Usually, the nitpicking on the Costume Design Oscar is that the film with the most Costume Design wins, often over the Best. That, and there's a typical lack of nominees from films that take place in contempory times. In fact, all these films take place, at least, sixty or seventy years ago. Well, that doesn't make some of the nominees less impressive however. Sandy Powell is one of the biggest Costume designers around. She's been nominated ten times, including this year, which is her third consecutive year she's been nominatied, and she's won 3 Oscars, the last two years ago for "The Young Victoria." Only Lisy Christi for "Anonymous," didn't get a CDG (Costume Designers Guild) Award nomination, she's probably out. Michael O'Connor's work for "Jane Eyre," has arguably been a heavy favorite for months now, and it seems to be the category everybody been remembering the film for. Costume Design really has a habit of completely ignoring more popular and critically acclaimed films, so there's more than a chance for Arienne Phillips for "W.E.", but it looks to be between "The Artist," "Hugo," and "Jane Eyre" right now.

The Artist-Anne-Sophie Bion and Michel Hazanavicius
The Descendants-Kevin Tent
The Girl with the Dragon Tattoo-Kirk Baxter and Angus Wall
Hugo-Thelma Schoonmaker
Moneyball-Christopher Tellefsen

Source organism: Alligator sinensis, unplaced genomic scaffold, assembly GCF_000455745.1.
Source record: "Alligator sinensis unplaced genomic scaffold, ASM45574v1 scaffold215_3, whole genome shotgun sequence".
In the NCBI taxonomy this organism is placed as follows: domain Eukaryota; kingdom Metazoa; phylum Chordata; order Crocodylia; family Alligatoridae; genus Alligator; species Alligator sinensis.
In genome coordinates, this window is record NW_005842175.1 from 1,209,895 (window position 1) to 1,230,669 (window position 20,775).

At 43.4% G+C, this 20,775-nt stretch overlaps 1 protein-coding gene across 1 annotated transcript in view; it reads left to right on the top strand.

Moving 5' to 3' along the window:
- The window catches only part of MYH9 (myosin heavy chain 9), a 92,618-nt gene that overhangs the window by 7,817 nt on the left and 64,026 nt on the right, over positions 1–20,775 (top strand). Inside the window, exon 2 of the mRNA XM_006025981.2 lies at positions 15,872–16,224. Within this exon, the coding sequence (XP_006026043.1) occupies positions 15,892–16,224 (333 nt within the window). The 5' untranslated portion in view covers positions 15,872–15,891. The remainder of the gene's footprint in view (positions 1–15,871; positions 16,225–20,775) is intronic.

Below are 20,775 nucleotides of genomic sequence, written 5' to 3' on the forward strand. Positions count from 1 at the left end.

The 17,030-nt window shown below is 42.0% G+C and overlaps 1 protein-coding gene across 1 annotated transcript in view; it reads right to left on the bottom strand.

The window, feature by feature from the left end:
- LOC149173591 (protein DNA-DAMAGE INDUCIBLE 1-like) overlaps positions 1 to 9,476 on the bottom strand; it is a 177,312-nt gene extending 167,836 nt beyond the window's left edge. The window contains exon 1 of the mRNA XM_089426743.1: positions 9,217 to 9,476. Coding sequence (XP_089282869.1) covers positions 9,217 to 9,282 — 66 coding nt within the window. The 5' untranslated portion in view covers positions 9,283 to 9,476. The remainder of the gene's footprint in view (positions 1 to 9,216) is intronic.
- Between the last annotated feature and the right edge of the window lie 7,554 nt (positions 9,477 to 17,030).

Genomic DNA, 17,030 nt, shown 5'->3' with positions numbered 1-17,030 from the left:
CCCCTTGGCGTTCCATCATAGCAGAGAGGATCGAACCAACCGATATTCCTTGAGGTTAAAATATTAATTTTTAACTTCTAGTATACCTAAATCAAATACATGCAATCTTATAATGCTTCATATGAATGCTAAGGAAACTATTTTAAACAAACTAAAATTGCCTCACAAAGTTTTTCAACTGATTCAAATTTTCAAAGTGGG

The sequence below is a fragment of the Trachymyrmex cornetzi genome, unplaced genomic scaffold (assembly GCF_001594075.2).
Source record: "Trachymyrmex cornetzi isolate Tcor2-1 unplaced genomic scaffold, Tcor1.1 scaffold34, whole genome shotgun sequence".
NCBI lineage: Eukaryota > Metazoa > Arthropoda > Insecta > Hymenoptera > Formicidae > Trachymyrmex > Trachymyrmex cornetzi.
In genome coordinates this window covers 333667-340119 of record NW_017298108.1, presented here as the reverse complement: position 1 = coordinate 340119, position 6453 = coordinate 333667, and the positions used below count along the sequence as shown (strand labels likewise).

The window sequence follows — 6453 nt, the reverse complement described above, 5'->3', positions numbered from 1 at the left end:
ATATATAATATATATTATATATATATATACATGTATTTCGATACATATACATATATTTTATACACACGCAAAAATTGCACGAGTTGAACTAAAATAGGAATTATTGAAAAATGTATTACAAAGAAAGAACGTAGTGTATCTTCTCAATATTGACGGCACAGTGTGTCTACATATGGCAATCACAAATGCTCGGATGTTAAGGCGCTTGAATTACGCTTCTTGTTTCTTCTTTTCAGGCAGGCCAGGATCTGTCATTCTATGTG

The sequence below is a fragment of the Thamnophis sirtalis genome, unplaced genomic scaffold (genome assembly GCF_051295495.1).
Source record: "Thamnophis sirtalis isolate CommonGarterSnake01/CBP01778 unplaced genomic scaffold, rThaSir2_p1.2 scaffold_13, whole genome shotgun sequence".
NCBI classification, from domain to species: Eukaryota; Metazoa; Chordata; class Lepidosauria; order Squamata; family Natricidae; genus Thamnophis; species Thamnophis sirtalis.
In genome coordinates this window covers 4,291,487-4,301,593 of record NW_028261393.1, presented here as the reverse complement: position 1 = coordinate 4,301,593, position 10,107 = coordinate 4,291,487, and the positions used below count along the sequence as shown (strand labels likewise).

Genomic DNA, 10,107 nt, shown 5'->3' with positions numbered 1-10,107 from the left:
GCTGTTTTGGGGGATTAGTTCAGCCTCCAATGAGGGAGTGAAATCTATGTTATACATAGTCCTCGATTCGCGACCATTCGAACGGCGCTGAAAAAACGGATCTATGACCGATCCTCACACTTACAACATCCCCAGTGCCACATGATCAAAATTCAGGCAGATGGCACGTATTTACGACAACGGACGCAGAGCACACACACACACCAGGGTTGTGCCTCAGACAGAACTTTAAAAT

Even more than the Directing category, no Award better predicts the Best Picture winner than the Best Editing Award. Only "The Girl with the Dragon Tattoo," doesn't have a Best Picture nomination, but Kirk Baxter and Angus Wall won Oscars last year in the category for "The Social Network", and on the occasions when their is an anomoly winner, it's usually for an action movie like "Bullit," or recently "The Bourne Ultimatum". "The Girl with the Dragon Tattoo," has a very complicated story and plot, a mystery, with action and violence, and it's a tough plot to explain every detail of what's happening, so the editing is critical for that film. It's got the pedigree to pull off an upset here. This is also the third nominee for Michel Hazanavicius as a co-editor on "The Artist," but it's rather unlikely for a Director to win in the Editing category as well. Thelma Schoonmaker has won this Award three times, she's always a favorite, especially since most of the other nominees are first/second time nominees, she's clearly the veteran favorite. Looks like a year where the category could determine the Best Picture winner as well.

Albert Nobbs
Harry Potter and the Deathly Hallows Part 2
The Iron Lady